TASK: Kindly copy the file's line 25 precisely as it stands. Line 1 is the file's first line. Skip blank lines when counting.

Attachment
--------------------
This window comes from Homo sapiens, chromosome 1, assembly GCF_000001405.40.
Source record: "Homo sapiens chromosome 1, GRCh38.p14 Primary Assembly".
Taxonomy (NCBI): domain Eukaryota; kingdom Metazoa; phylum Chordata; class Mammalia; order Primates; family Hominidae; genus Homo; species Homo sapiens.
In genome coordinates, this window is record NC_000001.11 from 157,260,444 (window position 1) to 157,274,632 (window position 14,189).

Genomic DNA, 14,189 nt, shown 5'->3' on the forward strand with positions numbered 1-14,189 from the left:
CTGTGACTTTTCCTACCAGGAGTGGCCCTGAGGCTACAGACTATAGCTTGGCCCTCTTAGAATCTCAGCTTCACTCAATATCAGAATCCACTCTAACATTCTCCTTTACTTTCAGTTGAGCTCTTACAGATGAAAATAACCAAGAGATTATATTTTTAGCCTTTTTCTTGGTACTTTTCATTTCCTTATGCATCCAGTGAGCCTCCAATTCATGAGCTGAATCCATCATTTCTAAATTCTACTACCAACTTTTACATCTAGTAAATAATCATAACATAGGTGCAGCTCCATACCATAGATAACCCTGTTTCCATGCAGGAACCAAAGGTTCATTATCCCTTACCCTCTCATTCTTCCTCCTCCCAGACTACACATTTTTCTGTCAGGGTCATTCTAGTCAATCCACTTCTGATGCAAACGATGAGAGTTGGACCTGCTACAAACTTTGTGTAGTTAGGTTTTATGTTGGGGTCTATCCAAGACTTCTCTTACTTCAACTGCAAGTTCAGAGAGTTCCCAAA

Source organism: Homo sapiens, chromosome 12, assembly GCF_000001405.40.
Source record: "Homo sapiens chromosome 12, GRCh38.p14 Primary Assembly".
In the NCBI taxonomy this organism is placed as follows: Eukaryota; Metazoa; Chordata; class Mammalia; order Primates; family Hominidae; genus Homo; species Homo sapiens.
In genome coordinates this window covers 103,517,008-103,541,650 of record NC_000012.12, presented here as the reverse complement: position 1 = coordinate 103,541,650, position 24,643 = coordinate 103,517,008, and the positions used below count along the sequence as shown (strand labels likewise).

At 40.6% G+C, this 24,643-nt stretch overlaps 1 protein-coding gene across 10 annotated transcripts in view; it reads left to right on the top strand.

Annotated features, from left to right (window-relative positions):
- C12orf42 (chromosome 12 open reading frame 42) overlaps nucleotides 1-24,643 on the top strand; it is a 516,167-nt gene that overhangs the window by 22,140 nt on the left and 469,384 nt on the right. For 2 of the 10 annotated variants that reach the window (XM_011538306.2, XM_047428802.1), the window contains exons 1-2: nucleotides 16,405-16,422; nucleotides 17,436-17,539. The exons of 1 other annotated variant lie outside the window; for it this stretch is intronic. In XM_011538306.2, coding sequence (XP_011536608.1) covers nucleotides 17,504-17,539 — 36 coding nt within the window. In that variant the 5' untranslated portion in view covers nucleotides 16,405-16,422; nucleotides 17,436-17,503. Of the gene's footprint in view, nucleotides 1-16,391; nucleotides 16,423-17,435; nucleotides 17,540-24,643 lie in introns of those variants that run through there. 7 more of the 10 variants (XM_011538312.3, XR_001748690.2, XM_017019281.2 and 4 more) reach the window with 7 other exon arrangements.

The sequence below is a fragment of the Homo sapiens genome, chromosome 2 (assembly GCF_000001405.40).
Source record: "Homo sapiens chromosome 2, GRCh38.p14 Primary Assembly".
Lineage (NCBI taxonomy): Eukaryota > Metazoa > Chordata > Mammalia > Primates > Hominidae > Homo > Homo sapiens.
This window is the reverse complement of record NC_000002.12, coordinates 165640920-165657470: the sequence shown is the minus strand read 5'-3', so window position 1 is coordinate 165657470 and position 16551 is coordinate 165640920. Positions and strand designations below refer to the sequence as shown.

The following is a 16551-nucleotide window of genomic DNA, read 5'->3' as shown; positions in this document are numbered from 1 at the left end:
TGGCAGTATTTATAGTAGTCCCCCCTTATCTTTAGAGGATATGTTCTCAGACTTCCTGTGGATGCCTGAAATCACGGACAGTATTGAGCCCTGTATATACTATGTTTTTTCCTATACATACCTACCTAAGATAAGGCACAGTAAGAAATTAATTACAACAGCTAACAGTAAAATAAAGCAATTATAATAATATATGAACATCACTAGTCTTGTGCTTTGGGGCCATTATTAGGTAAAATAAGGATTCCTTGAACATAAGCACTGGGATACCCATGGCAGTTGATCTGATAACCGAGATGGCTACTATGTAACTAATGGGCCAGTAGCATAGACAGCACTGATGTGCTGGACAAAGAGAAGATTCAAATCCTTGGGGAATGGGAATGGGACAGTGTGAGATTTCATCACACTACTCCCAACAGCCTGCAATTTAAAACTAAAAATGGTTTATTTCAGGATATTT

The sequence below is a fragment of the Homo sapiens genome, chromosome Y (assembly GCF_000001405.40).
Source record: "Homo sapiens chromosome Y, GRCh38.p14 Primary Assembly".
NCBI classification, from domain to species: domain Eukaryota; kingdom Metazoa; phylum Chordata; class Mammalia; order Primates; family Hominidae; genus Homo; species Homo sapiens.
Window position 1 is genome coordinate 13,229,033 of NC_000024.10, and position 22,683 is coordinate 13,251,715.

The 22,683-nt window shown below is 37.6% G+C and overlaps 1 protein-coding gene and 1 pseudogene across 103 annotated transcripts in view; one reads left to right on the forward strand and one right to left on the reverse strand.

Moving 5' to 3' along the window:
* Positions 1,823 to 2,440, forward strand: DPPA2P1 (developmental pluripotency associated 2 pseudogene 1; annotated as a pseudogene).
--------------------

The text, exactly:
Moving 5' to 3' along the window: